Winds of Change

To understand the liberating effect of asceticism,
consider that losing all of your fortune
is much less painful than losing only half of it.

– N.N. Taleb

The experience of the Grand Supercycle stock market top in the Spring of 2000 was varied: individual investors, gazing at their monthly portfolio statements, waxed expansive and planned early retirement in Portofino. Institutional money managers bought strings of polo ponies and homes in the Hamptons. Conventional market analysts wrote best selling books (Dow 100,000 by Next year!).

Elliott Wave analysts/socionomists liquidated all investments and went to cash.

The ensuing crash in the  market surprised the crowd, who expected it to continue rising. Elliottitians were surprised, too, because the bear market got started, only to be aborted in 2003 when a massive influx of Fed-induced liquidity ignited commodity and real estate bubbles, causing the stock market to climb back in sympathy before a true first leg down (A wave) had completed. They were reminded that a bear market is a correction of the primary uptrend, and corrections can be serendipitous, drawn out affairs.

The second series of bubbles peaked in 2007 and the selloff into March, 2009 generated the momentum and enough fear to be labeled an A wave.

Ralph Elliott observed that  the corruption and behavioral excesses evolving in society during a prolonged bull market  are eventually excised with a bear market. He called it Nature’s Way, a process that plays out in three waves (A,B,C): The A wave down, causes significant damage. The rot in the system is exposed, but there is little liquidation because the crowd retains its bullishness. There follows a counter-trend, B wave rally which is psychologically transitional–the bullish sentiment burns with intensity, but the market is narrower, and the economy, still burdened with debt and corruption, responds tepidly. It is during this rally that the clamor for change grows and the “fat cat police” begin to flex their muscles to bring Wall Street to account while institutional investors bear down on the boards of directors of major corporations.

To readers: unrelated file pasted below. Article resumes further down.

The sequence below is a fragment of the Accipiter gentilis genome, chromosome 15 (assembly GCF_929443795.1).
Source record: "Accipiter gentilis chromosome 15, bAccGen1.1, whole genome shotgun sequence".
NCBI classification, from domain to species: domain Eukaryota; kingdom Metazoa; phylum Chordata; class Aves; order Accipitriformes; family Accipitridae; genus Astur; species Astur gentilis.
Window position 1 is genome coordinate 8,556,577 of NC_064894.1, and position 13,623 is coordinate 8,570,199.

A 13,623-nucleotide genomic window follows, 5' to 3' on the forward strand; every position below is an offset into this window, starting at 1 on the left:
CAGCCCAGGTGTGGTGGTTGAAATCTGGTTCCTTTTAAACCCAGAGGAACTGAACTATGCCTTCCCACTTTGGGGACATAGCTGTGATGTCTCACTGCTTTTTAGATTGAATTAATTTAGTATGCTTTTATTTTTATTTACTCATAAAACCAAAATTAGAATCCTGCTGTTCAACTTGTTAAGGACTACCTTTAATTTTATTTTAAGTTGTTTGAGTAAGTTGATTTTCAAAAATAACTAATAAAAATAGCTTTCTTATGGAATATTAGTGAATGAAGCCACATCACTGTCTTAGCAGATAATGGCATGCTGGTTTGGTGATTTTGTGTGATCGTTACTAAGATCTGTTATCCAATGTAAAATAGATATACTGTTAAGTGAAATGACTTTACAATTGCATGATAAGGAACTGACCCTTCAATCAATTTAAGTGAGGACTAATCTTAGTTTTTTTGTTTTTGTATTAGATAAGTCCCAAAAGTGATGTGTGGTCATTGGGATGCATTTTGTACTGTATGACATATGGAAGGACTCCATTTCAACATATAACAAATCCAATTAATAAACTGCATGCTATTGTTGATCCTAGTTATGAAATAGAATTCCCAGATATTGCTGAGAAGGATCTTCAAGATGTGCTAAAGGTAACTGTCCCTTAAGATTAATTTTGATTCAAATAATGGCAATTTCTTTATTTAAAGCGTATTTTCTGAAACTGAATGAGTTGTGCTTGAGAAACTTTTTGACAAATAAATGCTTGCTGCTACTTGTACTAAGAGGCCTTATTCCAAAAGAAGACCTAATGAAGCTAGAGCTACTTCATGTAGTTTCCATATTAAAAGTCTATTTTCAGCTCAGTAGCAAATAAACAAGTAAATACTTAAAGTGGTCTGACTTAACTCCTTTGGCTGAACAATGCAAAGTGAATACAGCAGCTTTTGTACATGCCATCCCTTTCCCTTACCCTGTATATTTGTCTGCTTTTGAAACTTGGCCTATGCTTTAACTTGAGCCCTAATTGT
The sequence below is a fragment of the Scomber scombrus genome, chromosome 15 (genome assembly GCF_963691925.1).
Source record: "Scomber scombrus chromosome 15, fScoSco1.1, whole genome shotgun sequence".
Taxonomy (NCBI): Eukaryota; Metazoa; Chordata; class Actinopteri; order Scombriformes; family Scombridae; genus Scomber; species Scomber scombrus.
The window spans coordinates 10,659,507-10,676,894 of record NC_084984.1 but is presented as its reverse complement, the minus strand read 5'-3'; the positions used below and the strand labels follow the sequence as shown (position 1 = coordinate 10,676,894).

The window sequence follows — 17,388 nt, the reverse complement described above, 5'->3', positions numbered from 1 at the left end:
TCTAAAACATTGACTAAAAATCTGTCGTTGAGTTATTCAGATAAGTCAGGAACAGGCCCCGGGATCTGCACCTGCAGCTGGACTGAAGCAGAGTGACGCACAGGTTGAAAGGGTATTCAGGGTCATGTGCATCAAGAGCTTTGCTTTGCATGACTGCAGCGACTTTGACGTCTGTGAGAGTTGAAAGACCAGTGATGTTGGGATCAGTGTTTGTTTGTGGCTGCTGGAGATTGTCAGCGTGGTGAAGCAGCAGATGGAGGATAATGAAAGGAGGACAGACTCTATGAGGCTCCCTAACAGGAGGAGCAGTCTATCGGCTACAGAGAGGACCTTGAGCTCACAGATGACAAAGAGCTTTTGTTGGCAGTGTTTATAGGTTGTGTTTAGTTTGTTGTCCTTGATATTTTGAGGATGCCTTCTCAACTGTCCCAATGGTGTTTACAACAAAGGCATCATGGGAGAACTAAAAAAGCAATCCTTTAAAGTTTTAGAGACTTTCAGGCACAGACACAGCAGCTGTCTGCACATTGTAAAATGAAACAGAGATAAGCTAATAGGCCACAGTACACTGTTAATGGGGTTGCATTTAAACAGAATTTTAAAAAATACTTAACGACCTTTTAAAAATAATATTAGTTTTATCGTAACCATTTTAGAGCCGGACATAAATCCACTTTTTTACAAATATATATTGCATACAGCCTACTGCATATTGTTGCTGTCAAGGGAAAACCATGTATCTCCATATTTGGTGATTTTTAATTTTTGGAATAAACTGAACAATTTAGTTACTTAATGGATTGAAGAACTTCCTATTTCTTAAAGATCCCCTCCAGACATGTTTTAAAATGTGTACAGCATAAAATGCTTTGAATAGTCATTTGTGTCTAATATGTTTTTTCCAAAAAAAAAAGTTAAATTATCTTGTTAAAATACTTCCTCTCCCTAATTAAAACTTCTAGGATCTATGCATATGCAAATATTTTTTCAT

The final C wave decline brings about enough pain to force the cleanup. Unfortunately, C waves are take-no-prisoner affairs and economic suffering and devastation engulf the whole of society. Analysts at Elliott Wave International have expected the B wave to yield to the C wave for some time. Again, they’ve been reminded that corrections are irregular, and it is up to social mood to turn down in earnest to bring the bear market to an end.

Robert Prechter, the researcher who developed socionomics, the hypothesis that social mood is the driver of the stock market and all social activity, observed that, because social mood is transitioning from positive to negative, politics during the B wave become polarized (The Wave Principle of Human Social Behavior and the New Science of Socionomics). Today’s hyper-polarized politics, together with the abysmal performance of the economy and a steady decline in the expectations for improvement by the polls provide strong evidence that, indeed, the market is in a B wave, not a new bull market.

Here is how the market looks today:

S&P 500
Ironically (and predictably), conventional analysts are extremely bullish today. Even long-term, bearish hold-out strategists have jumped on the bandwagon this year. One of them recently declared (after four years of rise) that the market was “entering the next secular bull market.” The late arrival of conventional analysts is more evidence of a major turn down coming soon.

Meanwhile, the Elliott Wave outlook for the dollar is for a strong advance over the next couple of years (see earlier post below). So, why be anywhere else?



No one should consider any part of this presentation as a recommendation to buy or sell any securities whatsoever.

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